Imagine living in a world where you had to have yen to buy a TV, renminbi to buy toys, and dollars to buy food. Think how complicated life would be.
Surprise. That’s the world we live in. Most TV’s we buy are manufactured in Japan, most toys come from China, and most of our food is produced in the United States. And by and large, the workers who produce those goods want to be paid in their domestic currency.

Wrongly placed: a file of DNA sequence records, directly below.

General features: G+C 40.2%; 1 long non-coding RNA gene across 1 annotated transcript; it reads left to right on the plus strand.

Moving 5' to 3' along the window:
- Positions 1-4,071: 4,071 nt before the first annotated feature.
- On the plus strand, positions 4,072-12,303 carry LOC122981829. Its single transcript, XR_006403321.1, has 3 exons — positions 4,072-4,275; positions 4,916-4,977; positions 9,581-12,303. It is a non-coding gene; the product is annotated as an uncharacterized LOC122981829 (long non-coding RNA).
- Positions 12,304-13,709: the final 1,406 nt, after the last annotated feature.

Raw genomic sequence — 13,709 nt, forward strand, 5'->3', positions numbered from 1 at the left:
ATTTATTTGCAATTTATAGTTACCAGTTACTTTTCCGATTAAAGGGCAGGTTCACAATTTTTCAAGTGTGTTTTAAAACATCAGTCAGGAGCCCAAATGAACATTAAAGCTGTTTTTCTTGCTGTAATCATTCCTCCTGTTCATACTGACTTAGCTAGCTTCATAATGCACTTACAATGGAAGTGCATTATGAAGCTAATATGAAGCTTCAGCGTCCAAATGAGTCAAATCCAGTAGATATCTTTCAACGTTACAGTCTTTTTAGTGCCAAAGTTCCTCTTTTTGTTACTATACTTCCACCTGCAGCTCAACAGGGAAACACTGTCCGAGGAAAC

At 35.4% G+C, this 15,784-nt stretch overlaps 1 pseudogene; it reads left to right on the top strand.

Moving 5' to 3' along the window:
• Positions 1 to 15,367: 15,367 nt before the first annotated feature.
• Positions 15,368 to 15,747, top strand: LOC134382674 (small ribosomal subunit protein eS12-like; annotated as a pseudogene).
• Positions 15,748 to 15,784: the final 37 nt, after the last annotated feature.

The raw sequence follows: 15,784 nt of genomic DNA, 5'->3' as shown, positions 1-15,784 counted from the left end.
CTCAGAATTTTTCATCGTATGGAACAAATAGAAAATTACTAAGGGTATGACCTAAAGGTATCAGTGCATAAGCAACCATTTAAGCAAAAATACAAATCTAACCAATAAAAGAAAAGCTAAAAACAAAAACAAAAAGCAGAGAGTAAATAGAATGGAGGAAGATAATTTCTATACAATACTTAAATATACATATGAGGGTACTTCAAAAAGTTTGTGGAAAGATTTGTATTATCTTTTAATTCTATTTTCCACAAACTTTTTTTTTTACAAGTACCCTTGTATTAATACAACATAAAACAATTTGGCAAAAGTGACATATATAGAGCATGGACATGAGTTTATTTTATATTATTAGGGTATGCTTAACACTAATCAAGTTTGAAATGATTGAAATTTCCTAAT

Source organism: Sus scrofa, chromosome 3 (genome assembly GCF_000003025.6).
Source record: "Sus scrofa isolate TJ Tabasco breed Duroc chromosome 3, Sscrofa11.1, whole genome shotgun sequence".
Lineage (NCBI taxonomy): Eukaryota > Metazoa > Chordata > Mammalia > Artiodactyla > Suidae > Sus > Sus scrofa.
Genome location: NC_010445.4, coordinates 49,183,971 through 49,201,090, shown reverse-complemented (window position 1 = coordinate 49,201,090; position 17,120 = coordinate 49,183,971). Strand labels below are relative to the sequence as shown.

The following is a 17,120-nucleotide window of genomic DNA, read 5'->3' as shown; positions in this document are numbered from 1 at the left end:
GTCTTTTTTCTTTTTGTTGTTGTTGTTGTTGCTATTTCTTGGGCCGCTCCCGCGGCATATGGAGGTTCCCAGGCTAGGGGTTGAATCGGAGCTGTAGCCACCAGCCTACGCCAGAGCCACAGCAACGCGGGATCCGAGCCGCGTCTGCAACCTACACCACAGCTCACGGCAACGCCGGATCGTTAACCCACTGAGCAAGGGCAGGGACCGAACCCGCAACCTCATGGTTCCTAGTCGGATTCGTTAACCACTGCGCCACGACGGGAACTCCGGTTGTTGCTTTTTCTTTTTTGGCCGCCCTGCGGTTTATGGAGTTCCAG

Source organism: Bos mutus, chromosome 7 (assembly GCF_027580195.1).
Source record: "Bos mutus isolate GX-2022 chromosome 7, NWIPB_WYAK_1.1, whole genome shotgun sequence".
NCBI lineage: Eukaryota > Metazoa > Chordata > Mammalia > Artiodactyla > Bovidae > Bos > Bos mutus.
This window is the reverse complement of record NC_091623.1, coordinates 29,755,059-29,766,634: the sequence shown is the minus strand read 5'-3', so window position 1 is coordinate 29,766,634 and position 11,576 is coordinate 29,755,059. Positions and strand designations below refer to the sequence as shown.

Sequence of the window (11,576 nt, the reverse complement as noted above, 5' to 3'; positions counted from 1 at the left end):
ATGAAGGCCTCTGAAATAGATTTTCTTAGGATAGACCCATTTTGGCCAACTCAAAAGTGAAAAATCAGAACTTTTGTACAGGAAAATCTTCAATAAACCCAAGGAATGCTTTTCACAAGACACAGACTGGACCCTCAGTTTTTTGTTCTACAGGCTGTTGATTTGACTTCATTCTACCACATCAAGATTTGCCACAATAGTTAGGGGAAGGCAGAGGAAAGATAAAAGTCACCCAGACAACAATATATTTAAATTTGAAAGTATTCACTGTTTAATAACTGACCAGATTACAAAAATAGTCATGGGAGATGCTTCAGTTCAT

Luckily, this complexity is hidden from consumers; those nice currency traders handle all the grungy details.
That’s the introduction to an admirably clear introduction to exchange rates by Hal Varian writing in the Times.